Jargon in corporate communications is a constant source of frustration. The Corporate Narrative is the latest for me.
I do use it as a term. You may too. But I guess my gripe is – do we have a common view of what it is?
This post seeks to define it with a basic model. This post is also an unpacking of some thoughts that focus on the need for context, the role of brand and some other stuff like that.
First though, the model.
It seeks to identify the constituent parts of a corporate narrative.
The other key point for this model is each part should be thought of in relation to all the other parts, with an emphasis on how the narrative weaves around all parts to create one cohesive thread.
Here it is. If I can I’d like to call it the:
Seven Part Corporate Narrative
Here’s a quick run-down of what I think each of the parts mean –
The function of context is to establish common ground between the corporate and people who don’t have a clear position on the company. Its role is to communicate shared outlook and common human experience. It is the start of confidence.
Its role is to make a human connection between a corporate and an individual to the point where the individual builds a sense of trust and loyalty to what it wants to achieve.
Focusses on defining how a company generates, preserves and captures value and how the company differentiates itself from other businesses, especially its competitors.
Articulates an intangible or tangible value to society. At a basic level this is tax revenue. A more complex social purpose may focus on solving a societal ill.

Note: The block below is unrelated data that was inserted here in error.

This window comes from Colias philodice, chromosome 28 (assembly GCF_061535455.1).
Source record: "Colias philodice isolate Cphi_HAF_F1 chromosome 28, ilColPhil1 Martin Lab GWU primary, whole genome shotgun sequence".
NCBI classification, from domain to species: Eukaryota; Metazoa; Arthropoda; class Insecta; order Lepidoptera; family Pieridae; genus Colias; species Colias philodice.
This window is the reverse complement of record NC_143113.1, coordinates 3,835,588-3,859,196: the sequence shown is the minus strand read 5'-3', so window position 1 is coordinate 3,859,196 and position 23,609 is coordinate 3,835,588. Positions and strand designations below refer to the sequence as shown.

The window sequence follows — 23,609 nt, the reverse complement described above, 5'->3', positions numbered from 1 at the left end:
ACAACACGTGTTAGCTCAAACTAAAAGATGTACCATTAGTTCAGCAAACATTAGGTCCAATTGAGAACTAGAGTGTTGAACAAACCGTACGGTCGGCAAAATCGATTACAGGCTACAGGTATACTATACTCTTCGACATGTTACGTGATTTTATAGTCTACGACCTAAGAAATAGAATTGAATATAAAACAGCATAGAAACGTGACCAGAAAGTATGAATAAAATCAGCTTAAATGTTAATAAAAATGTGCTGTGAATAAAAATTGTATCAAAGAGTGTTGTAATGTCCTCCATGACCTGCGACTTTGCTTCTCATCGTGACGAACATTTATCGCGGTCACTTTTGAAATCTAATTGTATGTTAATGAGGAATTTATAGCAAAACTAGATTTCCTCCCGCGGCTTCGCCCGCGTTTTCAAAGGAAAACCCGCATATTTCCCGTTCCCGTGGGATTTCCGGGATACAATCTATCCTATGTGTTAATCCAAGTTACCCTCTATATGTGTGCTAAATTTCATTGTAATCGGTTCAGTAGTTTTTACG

Without ‘Financial stability’ the corporate will not be able to achieve its strategy – to take action that has a longterm benefit to shareholders.
In this context it’s how and when the CEO and the board plan to deliver value, from its business model, to its shareholders and society, within the context the company finds itself in.
Provides guidance when no other guidance exists. Inherently this is when the company needs to take a risk – when inaction is worse than action.
As an ending to this post I believe the corporate narrative should be encapsulated into one short statement – two words or a short pithy sentence that evokes something other than corporate speak.
What those words do is up for debate – its either the first few words of the narrative – “It was the best of times, it was the worst of times” or an encapsulation of the overall gist.
BTW – this post is the first in a series of five that explores the Corporate Narrative, so keep an eye out for weekly updates. Subsequent posts will look at each part of this model in more detail.
What do you think?
What do you think should be in the corporate narrative? And is there any jargon that gets your goat?